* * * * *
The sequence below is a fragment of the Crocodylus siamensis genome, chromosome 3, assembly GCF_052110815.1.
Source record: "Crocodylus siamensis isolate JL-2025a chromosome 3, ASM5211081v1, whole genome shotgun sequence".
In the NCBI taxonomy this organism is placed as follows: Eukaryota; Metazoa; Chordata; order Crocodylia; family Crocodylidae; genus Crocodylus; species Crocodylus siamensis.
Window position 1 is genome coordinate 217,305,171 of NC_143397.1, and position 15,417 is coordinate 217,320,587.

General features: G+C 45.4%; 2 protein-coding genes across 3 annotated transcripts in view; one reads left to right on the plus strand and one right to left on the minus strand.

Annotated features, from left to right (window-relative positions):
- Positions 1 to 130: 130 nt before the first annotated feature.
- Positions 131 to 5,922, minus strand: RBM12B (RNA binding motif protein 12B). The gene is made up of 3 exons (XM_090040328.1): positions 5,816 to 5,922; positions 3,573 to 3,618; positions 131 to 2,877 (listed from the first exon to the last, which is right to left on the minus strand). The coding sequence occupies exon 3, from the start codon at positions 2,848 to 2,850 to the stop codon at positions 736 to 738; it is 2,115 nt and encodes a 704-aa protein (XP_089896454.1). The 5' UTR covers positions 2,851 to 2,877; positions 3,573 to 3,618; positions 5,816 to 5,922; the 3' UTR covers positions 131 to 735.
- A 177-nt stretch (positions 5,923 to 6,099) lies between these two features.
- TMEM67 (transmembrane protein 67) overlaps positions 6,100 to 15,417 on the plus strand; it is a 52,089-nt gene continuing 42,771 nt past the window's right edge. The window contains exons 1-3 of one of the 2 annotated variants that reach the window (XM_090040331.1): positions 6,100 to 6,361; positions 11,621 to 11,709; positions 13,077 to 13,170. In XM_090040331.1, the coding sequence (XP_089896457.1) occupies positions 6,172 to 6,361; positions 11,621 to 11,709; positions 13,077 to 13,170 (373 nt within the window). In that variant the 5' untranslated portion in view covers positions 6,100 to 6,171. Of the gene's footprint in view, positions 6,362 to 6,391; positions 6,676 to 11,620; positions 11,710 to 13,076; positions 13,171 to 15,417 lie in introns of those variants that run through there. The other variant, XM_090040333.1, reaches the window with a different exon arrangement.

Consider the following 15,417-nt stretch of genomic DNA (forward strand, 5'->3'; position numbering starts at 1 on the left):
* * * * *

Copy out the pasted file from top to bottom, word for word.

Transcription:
The sequence below is a fragment of the Crocodylus siamensis genome, chromosome 3, assembly GCF_052110815.1.
Source record: "Crocodylus siamensis isolate JL-2025a chromosome 3, ASM5211081v1, whole genome shotgun sequence".
In the NCBI taxonomy this organism is placed as follows: Eukaryota; Metazoa; Chordata; order Crocodylia; family Crocodylidae; genus Crocodylus; species Crocodylus siamensis.
Window position 1 is genome coordinate 217,305,171 of NC_143397.1, and position 15,417 is coordinate 217,320,587.

General features: G+C 45.4%; 2 protein-coding genes across 3 annotated transcripts in view; one reads left to right on the plus strand and one right to left on the minus strand.

Annotated features, from left to right (window-relative positions):
- Positions 1 to 130: 130 nt before the first annotated feature.
- Positions 131 to 5,922, minus strand: RBM12B (RNA binding motif protein 12B). The gene is made up of 3 exons (XM_090040328.1): positions 5,816 to 5,922; positions 3,573 to 3,618; positions 131 to 2,877 (listed from the first exon to the last, which is right to left on the minus strand). The coding sequence occupies exon 3, from the start codon at positions 2,848 to 2,850 to the stop codon at positions 736 to 738; it is 2,115 nt and encodes a 704-aa protein (XP_089896454.1). The 5' UTR covers positions 2,851 to 2,877; positions 3,573 to 3,618; positions 5,816 to 5,922; the 3' UTR covers positions 131 to 735.
- A 177-nt stretch (positions 5,923 to 6,099) lies between these two features.
- TMEM67 (transmembrane protein 67) overlaps positions 6,100 to 15,417 on the plus strand; it is a 52,089-nt gene continuing 42,771 nt past the window's right edge. The window contains exons 1-3 of one of the 2 annotated variants that reach the window (XM_090040331.1): positions 6,100 to 6,361; positions 11,621 to 11,709; positions 13,077 to 13,170. In XM_090040331.1, the coding sequence (XP_089896457.1) occupies positions 6,172 to 6,361; positions 11,621 to 11,709; positions 13,077 to 13,170 (373 nt within the window). In that variant the 5' untranslated portion in view covers positions 6,100 to 6,171. Of the gene's footprint in view, positions 6,362 to 6,391; positions 6,676 to 11,620; positions 11,710 to 13,076; positions 13,171 to 15,417 lie in introns of those variants that run through there. The other variant, XM_090040333.1, reaches the window with a different exon arrangement.

Consider the following 15,417-nt stretch of genomic DNA (forward strand, 5'->3'; position numbering starts at 1 on the left):